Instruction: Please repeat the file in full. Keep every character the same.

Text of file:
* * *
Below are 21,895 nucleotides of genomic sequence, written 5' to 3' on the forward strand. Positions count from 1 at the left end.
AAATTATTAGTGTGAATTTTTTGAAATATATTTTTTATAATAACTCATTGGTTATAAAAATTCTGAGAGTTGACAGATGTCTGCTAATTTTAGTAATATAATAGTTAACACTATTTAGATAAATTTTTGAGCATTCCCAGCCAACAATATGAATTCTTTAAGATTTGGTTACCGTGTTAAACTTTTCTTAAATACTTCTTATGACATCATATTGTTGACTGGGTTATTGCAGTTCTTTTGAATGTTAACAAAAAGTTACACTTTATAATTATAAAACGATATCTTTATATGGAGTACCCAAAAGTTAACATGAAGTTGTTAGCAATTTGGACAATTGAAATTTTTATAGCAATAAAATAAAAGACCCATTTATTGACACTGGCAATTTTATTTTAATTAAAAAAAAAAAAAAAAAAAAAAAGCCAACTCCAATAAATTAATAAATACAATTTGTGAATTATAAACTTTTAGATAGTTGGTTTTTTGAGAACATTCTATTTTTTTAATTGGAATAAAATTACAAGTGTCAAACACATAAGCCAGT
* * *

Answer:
Below are 21,895 nucleotides of genomic sequence, written 5' to 3' on the forward strand. Positions count from 1 at the left end.
AAATTATTAGTGTGAATTTTTTGAAATATATTTTTTATAATAACTCATTGGTTATAAAAATTCTGAGAGTTGACAGATGTCTGCTAATTTTAGTAATATAATAGTTAACACTATTTAGATAAATTTTTGAGCATTCCCAGCCAACAATATGAATTCTTTAAGATTTGGTTACCGTGTTAAACTTTTCTTAAATACTTCTTATGACATCATATTGTTGACTGGGTTATTGCAGTTCTTTTGAATGTTAACAAAAAGTTACACTTTATAATTATAAAACGATATCTTTATATGGAGTACCCAAAAGTTAACATGAAGTTGTTAGCAATTTGGACAATTGAAATTTTTATAGCAATAAAATAAAAGACCCATTTATTGACACTGGCAATTTTATTTTAATTAAAAAAAAAAAAAAAAAAAAAAAGCCAACTCCAATAAATTAATAAATACAATTTGTGAATTATAAACTTTTAGATAGTTGGTTTTTTGAGAACATTCTATTTTTTTAATTGGAATAAAATTACAAGTGTCAAACACATAAGCCAGT